It’s been a long day at work, but you’re finally home.
You’ve had dinner, done the dishes and the little chores around the house you feel too guilty to put off any longer.
Comfy in your pyjamas, you snuggle into the couch, ready to turn off your brain and lose yourself in a new movie or the latest episode of whatever show’s trending lately – only to spend the next hour or so tense and squinting, trying to figure out what exactly is happening on the too-dark screen.
It’s a painful experience with which audiences around the globe have become all too familiar over the past few years. And if upcoming shows and movies are anything to go by, the issue isn’t going away anytime soon.
This week, Disney dropped the trailer for Peter Pan & Wendy, the latest adaptation of J.M. Barrie’s classic story.
Social media users were quick to bemoan the dim lighting, especially in the wake of an earlier trailer drop for the upcoming fellow Disney flick The Little Mermaid, which also appeared dark.
“Why??? Why is every single one of these live action Disney remakes so dark and muted??,” one Twitter user complained.
Another observed: “Everyone dunked on The Little Mermaid for looking dark but this is an even better example because we already have a recent-ish live-action Peter Pan that shows movies don’t have to look like this just because they’re not animated.”
The tendency towards darker lighting and muted colouring, either on sets or introduced during the editing process, is not specific to Disney.
Perhaps most notably, HBO’s House of The Dragon came under fire last year when many fans claimed parts of the seventh episode were so dark it was “unwatchable”, a complaint previously levelled at a key battle scene in the final season of the show’s predecessor, Game of Thrones.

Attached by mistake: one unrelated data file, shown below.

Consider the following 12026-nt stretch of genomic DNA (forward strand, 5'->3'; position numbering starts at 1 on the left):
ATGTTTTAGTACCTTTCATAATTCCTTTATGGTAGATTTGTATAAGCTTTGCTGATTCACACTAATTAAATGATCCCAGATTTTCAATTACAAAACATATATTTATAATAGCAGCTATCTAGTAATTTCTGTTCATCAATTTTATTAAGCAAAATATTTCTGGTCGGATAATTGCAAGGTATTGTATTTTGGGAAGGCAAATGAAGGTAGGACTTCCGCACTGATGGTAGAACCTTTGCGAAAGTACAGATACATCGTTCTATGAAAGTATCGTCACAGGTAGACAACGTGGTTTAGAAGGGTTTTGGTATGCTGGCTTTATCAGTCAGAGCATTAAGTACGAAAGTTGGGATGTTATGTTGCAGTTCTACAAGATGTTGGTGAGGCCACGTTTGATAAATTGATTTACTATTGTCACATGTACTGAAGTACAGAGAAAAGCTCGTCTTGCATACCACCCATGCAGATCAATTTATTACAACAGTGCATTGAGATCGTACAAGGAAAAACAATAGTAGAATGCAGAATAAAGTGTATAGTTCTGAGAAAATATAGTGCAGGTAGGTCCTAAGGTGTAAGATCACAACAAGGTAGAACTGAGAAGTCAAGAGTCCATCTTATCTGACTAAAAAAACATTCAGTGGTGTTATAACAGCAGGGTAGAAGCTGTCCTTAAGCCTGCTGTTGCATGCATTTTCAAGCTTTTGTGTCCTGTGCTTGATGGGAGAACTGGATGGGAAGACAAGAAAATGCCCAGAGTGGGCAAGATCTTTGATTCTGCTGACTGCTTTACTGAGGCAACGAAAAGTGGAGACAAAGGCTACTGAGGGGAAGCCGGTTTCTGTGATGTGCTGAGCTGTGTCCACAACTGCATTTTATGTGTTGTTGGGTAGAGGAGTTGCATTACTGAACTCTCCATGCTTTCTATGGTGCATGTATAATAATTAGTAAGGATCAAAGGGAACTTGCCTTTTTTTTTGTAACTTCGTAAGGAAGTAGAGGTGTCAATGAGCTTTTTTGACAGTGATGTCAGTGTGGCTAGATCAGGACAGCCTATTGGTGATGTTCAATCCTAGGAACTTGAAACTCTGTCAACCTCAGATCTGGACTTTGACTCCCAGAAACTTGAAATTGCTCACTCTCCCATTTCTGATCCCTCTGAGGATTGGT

What’s going on?
While some social media users have theorised scenes are being made darker to cover up shonky CGI, industry experts say the current trend towards dimmer scenes comes down to two main factors: artistic choice, and the switch from film to digital shooting.
Darker lighting is often used to set the mood for scenes depicting serious, emotional or frightening subject matter.
This could be the case for the Harry Potter films, which grew noticeably darker as the franchise progressed and covered more emotional and violent events.
Dark lighting can also be used to guide the audiences’ gaze to whatever filmmakers want them to focus on, and some filmmakers use a dimmer look to make scenes appear more realistic – if a scene is playing out in the dead of night with no lights turned on, how much would you see in real life?
While these artistic choices have always been at play, relatively recent technological advancements are giving filmmakers room to experiment with darker lighting more freely.
When shooting a project using film, directors aren’t 100 per cent sure of what the outcome will look like because they often can’t watch the scenes until the film has been processed, unlike digital shooting, which allows for a direct feed from the cameras to onset monitors.
This means before the large-scale adoption of digital cameras, many filmmakers erred on the side of caution when setting up the lighting of their shots, because if the scenes were too dark, nothing could really be done to fix the issue.
Now, filmmakers can instantly see what images look like on set, and easily edit scenes in post-production to make them as light or dark as they like without compromising quality too much.
What you can do
Aside from artistic choices and technological advances, something else that could be affecting your at-home viewing experience is the difference between your screen settings and the screens used to edit films and shows.
Editors are often putting the final touches on projects in completely dark editing rooms using high-quality screens.
The quality and factory settings of your local cinema, TV, phone or computer are unlikely to be the same.
There’s not much you can do if you’re watching something at the cinema or on a mobile device, but if you’re using a TV, a fiddle with the settings could help you out:
- Experiment with TV presets; rather than manually adjusting settings like brightness and contrast, many modern TVs offer various preset options which will adjust these settings for you. Try looking for a ‘Movie Mode’ or ‘Cinema Mode’.
- Manually adjust settings; brightness will open up darker elements on screen, while contrast determines how bright the brightest parts of the screen are. And the colour setting, too, can adjust the saturation to your liking. Be careful not to make your screen too bright or overly saturated.
Other than those quick fixes, unfortunately there’s not much else you can do to counteract the darkness of a movie or show apart from closing your curtains, making sure all the lights in the room are turned off, and hoping the filmmakers have mercy on home audiences soon.